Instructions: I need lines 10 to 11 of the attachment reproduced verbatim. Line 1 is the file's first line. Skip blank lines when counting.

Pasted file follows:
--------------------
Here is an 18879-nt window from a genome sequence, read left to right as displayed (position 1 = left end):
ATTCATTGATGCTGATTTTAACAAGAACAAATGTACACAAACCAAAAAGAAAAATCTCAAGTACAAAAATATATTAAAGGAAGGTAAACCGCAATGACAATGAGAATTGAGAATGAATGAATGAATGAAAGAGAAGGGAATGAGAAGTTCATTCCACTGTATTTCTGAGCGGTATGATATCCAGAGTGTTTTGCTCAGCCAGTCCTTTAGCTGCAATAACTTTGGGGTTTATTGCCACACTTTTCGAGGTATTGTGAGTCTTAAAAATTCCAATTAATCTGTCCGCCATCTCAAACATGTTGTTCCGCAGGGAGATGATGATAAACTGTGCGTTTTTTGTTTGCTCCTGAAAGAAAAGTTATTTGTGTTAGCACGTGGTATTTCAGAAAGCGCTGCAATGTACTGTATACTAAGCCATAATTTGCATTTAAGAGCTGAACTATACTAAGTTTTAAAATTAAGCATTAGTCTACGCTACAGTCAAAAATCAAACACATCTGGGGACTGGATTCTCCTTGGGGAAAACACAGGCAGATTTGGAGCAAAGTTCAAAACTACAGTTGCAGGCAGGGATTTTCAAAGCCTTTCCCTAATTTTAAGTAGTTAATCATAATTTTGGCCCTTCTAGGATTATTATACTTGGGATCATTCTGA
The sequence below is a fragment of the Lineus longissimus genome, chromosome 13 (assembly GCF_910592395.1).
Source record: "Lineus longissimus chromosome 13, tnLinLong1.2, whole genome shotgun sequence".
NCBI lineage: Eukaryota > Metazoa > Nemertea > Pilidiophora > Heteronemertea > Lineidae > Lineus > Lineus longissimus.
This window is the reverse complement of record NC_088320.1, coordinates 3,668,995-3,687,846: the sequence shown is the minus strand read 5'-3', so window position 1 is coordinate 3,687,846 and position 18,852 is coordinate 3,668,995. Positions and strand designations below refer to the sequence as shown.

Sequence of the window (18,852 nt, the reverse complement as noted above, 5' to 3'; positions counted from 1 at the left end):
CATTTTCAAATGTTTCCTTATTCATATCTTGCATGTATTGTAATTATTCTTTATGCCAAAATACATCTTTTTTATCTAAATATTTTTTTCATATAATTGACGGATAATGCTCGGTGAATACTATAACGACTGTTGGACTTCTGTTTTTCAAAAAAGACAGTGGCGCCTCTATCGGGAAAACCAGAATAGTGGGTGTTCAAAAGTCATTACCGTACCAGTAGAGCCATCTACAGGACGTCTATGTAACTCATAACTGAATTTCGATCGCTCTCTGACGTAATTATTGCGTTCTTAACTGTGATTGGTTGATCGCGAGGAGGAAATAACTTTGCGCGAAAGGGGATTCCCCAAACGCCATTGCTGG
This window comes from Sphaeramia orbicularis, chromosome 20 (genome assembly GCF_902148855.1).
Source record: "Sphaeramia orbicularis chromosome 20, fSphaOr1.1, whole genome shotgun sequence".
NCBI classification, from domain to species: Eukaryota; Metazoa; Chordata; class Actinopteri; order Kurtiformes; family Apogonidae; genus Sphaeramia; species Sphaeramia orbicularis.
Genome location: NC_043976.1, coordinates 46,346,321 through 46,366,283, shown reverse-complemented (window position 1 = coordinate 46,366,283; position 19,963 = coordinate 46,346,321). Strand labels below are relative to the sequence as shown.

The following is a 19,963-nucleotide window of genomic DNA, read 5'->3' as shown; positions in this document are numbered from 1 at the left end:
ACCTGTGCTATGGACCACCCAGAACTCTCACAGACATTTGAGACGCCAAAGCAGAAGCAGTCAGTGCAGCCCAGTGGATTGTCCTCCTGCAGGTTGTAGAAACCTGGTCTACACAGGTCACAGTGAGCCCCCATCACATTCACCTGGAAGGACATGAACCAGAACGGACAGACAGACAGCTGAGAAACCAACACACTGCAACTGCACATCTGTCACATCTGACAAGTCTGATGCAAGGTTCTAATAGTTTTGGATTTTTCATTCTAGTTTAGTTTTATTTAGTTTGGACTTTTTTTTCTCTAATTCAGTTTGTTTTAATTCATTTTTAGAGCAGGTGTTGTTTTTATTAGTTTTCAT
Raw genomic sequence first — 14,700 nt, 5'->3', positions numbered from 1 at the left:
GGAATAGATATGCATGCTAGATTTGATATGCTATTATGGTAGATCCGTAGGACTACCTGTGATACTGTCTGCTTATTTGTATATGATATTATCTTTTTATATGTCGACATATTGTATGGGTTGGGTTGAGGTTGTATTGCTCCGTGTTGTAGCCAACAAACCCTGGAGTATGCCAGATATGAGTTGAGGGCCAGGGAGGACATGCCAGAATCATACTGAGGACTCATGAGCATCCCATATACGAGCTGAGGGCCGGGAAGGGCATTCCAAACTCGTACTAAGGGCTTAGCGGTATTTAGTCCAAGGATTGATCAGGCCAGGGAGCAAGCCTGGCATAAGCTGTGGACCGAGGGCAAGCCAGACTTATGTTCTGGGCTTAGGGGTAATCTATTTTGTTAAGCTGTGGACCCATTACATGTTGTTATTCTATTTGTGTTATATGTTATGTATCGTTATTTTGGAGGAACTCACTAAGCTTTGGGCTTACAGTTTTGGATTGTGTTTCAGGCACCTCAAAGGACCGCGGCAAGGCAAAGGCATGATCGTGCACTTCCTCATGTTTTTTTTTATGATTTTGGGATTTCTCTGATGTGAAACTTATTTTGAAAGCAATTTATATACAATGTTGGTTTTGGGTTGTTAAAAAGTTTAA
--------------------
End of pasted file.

Source record: "Sphaeramia orbicularis chromosome 20, fSphaOr1.1, whole genome shotgun sequence".
NCBI classification, from domain to species: Eukaryota; Metazoa; Chordata; class Actinopteri; order Kurtiformes; family Apogonidae; genus Sphaeramia; species Sphaeramia orbicularis.